Try to refrain from checking the meat too often. The old saying goes, “If I’m lookin’, I’m not cookin’”. Opening and closing the lid causes the temperature to fluctuate, and you want to maintain a steady temperature for best results. If you choose to spritz with some sort of liquid, ie, apple cider vinegar, try not to do it too often.
The idea here is too cook the brisket to an internal temperature of about 160F, it took mine about 4 hours. I use the Texas Crutch method…at this point, remove the brisket to a surface where you can fully wrap it in foil, tightly, and completely. Take advantage of this part to spritz the brisket again before wrapping. Reinsert the probe and place it back on the grill, close the cover.
When it reaches an internal temperature of 199F, mine took another 2 hours, turn off the smoker, leave the lid closed and let it sit about 30 minutes. The temperature will continue to rise to about 205F.
Remove the brisket from the smoker. At this point, you can add some more spritzing liquid of choice to the package. Seal it back up and place in a good portable beer/soda cooler and wrap it in a couple of large (old) towels. Close the lid and take a nap or something. You can leave the probe in, but it is not necessary. I did so I could record the progress over the next 4 hours. After that time, the temperature was still 170F.
Note: Safe food handling practices dictate that the temperature of food must be below 40F or above 140F to remain safe. After 20 plus years in the food service industry, I had those numbers hammered into me many times. If the food goes into that danger zone (40F to 140F) for more than 2 hours (some say 4 hours) it will be susceptible to growing bacteria, and that can make people sick. This cooler method has been known to hold brisket (or other hot food for that matter) for up to 12 hours, but I’ve never left it that long.
This extra-long “rest” period really completes the cooking process to make the brisket butter-tender. So, my 11.35 pound brisket took 10 hours to get to where I wanted. And, yes, it was indeed very, tender…fork tender, butter-tender. Try the poke test: Use a toothpick or heat probe, stick it in the widest spot. It should go in easily like pushing it into butter. If it is over cooked, it will be dry and crumble too much.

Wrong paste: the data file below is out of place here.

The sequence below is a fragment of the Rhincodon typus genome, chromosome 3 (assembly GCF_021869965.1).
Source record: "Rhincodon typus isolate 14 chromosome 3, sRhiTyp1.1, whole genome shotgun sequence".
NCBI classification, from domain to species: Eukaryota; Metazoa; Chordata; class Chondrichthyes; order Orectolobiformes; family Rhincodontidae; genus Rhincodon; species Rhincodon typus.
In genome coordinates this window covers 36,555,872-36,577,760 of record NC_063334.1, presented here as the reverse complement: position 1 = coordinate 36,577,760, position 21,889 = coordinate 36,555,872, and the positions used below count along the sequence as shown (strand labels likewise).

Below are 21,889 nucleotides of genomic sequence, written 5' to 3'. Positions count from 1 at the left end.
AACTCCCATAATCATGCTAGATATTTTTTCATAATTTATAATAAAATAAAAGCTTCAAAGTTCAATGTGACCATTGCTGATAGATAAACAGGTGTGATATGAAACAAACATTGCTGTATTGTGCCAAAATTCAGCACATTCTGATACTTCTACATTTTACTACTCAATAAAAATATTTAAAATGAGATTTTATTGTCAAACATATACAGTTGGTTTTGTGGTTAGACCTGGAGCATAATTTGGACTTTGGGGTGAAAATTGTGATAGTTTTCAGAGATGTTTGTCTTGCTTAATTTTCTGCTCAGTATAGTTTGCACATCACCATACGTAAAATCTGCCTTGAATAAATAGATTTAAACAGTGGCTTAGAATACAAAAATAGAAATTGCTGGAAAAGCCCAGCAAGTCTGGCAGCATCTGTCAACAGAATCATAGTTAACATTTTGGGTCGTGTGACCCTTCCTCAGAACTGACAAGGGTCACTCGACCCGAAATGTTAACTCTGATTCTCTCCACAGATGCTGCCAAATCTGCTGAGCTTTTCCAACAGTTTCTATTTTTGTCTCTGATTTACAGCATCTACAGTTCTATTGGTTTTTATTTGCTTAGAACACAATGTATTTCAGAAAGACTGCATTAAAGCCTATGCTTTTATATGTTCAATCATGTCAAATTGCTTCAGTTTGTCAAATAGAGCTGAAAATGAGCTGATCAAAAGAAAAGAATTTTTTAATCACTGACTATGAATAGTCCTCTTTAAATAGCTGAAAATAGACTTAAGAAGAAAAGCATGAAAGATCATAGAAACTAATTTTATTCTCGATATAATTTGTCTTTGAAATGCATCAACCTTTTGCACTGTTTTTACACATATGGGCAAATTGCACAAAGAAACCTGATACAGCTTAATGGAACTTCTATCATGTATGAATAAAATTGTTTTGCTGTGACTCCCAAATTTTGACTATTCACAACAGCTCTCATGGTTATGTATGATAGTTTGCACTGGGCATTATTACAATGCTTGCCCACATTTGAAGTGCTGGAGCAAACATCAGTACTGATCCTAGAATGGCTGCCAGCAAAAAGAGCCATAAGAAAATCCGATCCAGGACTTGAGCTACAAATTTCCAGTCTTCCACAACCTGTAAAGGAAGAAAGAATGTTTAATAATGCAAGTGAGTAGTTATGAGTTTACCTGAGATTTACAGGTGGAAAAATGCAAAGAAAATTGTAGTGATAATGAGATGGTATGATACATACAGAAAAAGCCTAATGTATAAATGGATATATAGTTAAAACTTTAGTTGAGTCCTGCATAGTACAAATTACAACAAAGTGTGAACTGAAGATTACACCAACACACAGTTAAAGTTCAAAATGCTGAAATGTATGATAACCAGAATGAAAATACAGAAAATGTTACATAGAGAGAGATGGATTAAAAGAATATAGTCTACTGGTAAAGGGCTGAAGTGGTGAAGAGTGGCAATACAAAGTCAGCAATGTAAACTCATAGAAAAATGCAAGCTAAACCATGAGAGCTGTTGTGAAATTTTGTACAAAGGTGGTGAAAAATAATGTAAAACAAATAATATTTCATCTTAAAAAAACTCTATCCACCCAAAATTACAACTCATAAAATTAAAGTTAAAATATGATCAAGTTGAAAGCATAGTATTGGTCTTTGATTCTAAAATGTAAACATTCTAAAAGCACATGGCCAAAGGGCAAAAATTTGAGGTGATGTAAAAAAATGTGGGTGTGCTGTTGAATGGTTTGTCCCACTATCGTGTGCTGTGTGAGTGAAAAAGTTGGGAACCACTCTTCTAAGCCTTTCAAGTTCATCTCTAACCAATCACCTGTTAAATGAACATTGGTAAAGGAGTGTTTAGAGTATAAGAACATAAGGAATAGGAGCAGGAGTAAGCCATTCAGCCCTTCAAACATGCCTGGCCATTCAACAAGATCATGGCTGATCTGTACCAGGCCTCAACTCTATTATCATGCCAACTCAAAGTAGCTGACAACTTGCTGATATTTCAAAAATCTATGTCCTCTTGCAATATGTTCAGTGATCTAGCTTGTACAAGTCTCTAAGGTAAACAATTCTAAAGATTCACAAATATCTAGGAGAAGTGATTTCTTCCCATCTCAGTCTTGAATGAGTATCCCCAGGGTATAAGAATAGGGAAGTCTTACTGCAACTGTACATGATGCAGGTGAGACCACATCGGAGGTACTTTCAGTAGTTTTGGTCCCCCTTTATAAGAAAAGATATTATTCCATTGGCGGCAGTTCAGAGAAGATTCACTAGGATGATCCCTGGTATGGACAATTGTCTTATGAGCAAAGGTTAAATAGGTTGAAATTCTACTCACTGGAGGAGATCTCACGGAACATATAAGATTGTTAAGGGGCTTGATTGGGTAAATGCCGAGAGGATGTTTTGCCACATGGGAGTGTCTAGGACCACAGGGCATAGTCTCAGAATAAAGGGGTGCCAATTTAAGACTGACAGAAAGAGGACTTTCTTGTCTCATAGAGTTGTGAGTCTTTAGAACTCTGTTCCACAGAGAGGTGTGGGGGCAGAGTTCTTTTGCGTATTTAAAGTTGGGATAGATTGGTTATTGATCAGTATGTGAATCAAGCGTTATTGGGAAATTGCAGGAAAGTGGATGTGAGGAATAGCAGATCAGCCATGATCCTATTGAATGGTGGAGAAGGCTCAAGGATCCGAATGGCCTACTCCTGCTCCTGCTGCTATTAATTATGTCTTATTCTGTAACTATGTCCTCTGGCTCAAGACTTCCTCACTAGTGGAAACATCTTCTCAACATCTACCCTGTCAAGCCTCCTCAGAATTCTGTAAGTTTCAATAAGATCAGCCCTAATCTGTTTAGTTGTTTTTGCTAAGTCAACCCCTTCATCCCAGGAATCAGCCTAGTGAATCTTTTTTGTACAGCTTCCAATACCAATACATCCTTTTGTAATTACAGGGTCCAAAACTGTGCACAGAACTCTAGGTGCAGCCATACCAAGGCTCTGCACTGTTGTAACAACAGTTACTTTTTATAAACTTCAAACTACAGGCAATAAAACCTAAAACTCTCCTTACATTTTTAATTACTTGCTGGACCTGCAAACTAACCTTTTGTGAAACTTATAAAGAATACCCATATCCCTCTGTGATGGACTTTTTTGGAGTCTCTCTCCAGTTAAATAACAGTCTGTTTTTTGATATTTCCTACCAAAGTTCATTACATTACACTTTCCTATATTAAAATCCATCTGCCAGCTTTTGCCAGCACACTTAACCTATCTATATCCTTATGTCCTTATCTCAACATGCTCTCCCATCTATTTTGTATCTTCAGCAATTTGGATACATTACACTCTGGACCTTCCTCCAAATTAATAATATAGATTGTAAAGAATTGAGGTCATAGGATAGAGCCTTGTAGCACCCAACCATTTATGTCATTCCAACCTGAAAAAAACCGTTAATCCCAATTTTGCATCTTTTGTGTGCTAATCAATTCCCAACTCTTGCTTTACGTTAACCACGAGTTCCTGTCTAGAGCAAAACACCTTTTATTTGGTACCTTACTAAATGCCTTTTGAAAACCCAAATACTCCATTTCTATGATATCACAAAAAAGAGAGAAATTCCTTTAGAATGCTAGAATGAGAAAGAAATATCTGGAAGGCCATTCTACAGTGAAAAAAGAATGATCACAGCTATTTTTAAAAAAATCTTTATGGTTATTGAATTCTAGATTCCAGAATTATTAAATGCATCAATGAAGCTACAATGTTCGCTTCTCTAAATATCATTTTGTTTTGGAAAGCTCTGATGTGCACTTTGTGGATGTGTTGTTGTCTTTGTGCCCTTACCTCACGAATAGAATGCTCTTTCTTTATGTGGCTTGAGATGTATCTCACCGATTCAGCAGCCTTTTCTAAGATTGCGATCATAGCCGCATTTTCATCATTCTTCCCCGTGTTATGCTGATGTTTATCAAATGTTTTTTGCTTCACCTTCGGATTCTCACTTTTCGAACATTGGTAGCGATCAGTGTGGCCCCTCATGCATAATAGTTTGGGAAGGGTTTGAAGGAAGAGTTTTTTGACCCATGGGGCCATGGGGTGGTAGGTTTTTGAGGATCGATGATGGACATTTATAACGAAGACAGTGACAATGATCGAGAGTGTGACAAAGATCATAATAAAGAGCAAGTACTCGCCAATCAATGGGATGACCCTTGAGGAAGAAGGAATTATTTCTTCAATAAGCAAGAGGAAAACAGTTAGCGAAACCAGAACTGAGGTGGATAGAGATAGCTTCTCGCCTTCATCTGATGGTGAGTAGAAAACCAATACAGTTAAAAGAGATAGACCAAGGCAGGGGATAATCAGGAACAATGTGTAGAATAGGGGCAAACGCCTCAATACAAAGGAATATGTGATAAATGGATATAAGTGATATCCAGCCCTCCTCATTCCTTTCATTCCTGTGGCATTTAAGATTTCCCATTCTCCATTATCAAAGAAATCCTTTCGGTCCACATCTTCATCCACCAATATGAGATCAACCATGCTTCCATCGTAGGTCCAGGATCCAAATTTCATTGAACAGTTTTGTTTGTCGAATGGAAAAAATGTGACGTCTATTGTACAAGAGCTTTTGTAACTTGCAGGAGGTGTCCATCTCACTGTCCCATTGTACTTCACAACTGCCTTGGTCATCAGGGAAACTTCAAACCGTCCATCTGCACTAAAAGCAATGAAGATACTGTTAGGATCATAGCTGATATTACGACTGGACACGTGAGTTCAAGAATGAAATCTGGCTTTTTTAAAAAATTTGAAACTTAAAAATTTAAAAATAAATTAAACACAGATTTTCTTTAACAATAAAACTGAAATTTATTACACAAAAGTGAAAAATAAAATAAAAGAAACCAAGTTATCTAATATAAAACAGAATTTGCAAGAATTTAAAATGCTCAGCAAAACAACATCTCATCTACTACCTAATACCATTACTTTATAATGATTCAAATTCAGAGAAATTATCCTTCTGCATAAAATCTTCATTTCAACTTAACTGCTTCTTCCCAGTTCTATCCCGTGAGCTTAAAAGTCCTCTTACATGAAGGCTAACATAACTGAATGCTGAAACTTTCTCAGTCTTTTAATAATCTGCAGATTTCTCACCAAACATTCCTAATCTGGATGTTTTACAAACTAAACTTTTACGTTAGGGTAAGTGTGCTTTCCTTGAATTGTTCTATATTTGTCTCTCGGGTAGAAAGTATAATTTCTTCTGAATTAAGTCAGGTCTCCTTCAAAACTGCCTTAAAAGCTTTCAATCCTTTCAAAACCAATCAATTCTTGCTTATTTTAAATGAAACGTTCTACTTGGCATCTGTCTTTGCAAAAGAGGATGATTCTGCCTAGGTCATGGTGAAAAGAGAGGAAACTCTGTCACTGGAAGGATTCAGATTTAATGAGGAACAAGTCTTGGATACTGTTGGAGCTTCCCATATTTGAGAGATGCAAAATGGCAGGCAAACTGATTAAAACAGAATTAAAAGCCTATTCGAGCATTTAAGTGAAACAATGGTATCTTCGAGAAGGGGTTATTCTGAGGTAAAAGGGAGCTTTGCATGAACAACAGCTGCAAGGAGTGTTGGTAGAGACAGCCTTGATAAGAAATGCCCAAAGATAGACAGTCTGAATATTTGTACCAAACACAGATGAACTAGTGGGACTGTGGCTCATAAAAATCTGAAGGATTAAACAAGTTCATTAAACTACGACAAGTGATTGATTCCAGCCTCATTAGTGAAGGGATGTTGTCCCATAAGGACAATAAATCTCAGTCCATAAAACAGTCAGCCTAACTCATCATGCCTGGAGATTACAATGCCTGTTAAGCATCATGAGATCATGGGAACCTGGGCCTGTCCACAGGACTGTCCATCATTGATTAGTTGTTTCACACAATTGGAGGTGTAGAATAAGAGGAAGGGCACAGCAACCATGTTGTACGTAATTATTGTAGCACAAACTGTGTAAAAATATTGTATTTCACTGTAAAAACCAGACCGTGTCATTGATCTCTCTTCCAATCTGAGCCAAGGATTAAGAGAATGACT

Remove from the cooler. Remove the foil wrap and just tent loosely for about 30 minutes or so.
Slice against the grains, about 3/8 inch slices, just enough for serving. The grains do run in different directions depending on which part of the brisket you are slicing. It should slice easily and not crumble (too much). The pull test: Hold a 3/8 inch slice between your thumb and index finger and pull down on the lower end of it. It should pull apart in two pieces easily.
Serve with your favorite sauces on the side, BBQ or otherwise. Typically, most traditional BBQ places serve it on butcher paper with a few slices of white bread…and any number of sides like cole slaw, beans, or potato salad.
You will undoubtedly have a lot of leftover brisket. My suggestion is to cut it into several large pieces (do not slice), cool, then wrap tightly is plastic or, like I do, seal it in a Food Saver bag. Then freeze it.
To reheat brisket, bring to room temperature (thaw it), place it in a flat bowl or baking dish. Add some beef stock and cover tightly with foil. Place in a 325F oven for 30 minutes or so. You may want to slice it before reheating, it’s up to you.